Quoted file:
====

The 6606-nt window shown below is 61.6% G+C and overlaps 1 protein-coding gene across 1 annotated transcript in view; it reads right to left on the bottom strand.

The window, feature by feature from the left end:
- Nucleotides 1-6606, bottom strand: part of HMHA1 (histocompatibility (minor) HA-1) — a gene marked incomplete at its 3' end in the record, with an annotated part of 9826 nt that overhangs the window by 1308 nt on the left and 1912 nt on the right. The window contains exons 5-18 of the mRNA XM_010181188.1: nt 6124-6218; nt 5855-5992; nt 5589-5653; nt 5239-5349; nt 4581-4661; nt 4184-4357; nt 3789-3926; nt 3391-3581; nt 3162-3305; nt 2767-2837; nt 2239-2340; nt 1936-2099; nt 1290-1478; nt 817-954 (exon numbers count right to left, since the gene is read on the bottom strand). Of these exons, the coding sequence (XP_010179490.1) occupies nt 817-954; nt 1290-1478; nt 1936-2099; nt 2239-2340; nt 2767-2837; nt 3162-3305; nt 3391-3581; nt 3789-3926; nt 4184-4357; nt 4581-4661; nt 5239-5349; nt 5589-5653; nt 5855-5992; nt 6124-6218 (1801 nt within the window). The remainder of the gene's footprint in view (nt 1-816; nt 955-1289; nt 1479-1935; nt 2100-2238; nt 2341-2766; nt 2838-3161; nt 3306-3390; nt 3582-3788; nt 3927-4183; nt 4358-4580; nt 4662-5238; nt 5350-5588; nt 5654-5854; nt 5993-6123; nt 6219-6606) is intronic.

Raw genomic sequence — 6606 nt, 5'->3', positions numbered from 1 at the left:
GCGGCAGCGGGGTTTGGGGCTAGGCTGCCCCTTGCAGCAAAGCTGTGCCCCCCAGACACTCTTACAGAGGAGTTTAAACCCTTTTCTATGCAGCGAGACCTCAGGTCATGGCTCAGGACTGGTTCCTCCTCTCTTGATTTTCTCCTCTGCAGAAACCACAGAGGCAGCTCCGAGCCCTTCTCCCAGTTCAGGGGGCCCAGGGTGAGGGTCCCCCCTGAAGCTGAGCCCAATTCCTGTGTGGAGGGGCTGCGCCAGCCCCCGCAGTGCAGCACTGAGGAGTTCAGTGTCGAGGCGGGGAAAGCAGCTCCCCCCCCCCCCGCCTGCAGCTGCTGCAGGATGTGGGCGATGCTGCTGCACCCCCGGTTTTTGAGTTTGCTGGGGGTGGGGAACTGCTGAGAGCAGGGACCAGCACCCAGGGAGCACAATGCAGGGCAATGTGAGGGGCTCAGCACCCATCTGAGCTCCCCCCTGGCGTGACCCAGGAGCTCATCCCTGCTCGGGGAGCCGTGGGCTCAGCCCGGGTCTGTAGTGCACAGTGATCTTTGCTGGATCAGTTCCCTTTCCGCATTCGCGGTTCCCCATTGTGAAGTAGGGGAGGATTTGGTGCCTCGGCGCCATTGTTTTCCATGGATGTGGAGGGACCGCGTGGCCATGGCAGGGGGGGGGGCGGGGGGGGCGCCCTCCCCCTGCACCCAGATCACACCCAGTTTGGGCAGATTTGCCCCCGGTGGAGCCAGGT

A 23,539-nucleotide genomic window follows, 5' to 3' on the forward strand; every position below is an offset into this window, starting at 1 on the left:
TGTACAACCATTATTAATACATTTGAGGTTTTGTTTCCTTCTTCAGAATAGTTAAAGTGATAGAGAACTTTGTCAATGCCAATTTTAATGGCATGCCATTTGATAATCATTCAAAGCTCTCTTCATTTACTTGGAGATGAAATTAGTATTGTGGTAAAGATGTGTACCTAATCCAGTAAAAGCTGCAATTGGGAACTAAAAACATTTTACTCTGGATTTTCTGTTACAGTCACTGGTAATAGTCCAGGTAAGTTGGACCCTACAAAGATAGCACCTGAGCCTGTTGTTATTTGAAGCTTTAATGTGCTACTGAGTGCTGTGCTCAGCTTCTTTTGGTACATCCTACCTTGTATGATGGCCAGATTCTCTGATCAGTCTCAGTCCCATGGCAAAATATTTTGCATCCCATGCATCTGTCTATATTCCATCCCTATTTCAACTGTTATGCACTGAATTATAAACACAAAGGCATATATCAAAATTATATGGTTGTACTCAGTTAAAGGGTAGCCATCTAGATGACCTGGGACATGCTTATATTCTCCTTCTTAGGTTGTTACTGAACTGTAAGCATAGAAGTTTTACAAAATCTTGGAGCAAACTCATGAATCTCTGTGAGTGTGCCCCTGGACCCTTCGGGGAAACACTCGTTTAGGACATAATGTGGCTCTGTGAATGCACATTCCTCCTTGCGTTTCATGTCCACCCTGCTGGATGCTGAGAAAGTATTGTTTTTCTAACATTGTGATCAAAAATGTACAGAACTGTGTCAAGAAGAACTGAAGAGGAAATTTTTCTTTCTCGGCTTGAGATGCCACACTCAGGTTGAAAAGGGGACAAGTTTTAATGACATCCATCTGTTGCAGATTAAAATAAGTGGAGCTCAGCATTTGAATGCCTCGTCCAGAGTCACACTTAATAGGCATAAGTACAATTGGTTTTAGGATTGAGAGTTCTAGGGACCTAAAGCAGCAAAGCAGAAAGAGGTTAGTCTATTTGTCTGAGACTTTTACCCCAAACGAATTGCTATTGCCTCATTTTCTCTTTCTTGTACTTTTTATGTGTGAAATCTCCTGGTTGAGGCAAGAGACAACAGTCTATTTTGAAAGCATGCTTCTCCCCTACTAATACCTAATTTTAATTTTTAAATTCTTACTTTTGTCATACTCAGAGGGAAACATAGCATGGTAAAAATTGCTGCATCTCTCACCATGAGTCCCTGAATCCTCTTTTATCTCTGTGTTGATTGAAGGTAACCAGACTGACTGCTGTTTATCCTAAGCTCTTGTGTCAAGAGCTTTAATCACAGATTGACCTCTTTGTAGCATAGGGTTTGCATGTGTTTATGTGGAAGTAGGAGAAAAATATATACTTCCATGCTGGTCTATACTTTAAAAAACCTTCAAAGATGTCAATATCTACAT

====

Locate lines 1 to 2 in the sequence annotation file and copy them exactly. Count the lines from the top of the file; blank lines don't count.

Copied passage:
The 6606-nt window shown below is 61.6% G+C and overlaps 1 protein-coding gene across 1 annotated transcript in view; it reads right to left on the bottom strand.

The window, feature by feature from the left end: